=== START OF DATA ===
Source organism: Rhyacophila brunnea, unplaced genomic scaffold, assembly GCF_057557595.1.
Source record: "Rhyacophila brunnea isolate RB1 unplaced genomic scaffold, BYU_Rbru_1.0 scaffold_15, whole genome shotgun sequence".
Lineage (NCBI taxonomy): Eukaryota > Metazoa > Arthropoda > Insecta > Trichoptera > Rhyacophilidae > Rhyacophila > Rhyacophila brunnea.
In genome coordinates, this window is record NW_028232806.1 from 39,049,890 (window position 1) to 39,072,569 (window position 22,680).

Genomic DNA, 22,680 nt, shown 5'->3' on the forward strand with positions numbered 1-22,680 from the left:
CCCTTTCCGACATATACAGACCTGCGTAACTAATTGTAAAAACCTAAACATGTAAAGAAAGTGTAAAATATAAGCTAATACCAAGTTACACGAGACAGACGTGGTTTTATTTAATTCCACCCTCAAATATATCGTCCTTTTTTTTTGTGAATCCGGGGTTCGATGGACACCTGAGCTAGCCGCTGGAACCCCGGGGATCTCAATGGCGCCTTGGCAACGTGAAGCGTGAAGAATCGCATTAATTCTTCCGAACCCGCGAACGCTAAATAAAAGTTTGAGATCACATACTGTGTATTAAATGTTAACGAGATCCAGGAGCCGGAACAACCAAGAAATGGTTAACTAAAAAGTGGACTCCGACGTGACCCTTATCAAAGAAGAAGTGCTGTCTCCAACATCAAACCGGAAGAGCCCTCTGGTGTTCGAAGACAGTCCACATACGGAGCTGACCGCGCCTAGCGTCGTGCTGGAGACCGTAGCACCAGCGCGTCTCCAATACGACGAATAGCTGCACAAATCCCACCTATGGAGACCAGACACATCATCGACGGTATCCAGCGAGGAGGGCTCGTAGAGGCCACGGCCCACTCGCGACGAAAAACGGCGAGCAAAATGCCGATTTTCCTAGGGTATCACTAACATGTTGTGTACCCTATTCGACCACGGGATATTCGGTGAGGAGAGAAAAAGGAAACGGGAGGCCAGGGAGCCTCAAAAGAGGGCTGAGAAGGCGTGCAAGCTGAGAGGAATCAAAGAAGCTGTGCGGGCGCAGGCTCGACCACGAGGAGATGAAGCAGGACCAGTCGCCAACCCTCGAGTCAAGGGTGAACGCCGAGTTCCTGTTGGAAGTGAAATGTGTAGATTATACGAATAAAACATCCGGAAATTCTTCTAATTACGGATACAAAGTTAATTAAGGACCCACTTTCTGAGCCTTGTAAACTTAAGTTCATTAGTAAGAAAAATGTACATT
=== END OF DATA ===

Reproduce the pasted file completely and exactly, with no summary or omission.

Source organism: Rhyacophila brunnea, unplaced genomic scaffold, assembly GCF_057557595.1.
Source record: "Rhyacophila brunnea isolate RB1 unplaced genomic scaffold, BYU_Rbru_1.0 scaffold_15, whole genome shotgun sequence".
Lineage (NCBI taxonomy): Eukaryota > Metazoa > Arthropoda > Insecta > Trichoptera > Rhyacophilidae > Rhyacophila > Rhyacophila brunnea.
In genome coordinates, this window is record NW_028232806.1 from 39,049,890 (window position 1) to 39,072,569 (window position 22,680).

Genomic DNA, 22,680 nt, shown 5'->3' on the forward strand with positions numbered 1-22,680 from the left:
CCCTTTCCGACATATACAGACCTGCGTAACTAATTGTAAAAACCTAAACATGTAAAGAAAGTGTAAAATATAAGCTAATACCAAGTTACACGAGACAGACGTGGTTTTATTTAATTCCACCCTCAAATATATCGTCCTTTTTTTTTGTGAATCCGGGGTTCGATGGACACCTGAGCTAGCCGCTGGAACCCCGGGGATCTCAATGGCGCCTTGGCAACGTGAAGCGTGAAGAATCGCATTAATTCTTCCGAACCCGCGAACGCTAAATAAAAGTTTGAGATCACATACTGTGTATTAAATGTTAACGAGATCCAGGAGCCGGAACAACCAAGAAATGGTTAACTAAAAAGTGGACTCCGACGTGACCCTTATCAAAGAAGAAGTGCTGTCTCCAACATCAAACCGGAAGAGCCCTCTGGTGTTCGAAGACAGTCCACATACGGAGCTGACCGCGCCTAGCGTCGTGCTGGAGACCGTAGCACCAGCGCGTCTCCAATACGACGAATAGCTGCACAAATCCCACCTATGGAGACCAGACACATCATCGACGGTATCCAGCGAGGAGGGCTCGTAGAGGCCACGGCCCACTCGCGACGAAAAACGGCGAGCAAAATGCCGATTTTCCTAGGGTATCACTAACATGTTGTGTACCCTATTCGACCACGGGATATTCGGTGAGGAGAGAAAAAGGAAACGGGAGGCCAGGGAGCCTCAAAAGAGGGCTGAGAAGGCGTGCAAGCTGAGAGGAATCAAAGAAGCTGTGCGGGCGCAGGCTCGACCACGAGGAGATGAAGCAGGACCAGTCGCCAACCCTCGAGTCAAGGGTGAACGCCGAGTTCCTGTTGGAAGTGAAATGTGTAGATTATACGAATAAAACATCCGGAAATTCTTCTAATTACGGATACAAAGTTAATTAAGGACCCACTTTCTGAGCCTTGTAAACTTAAGTTCATTAGTAAGAAAAATGTACATT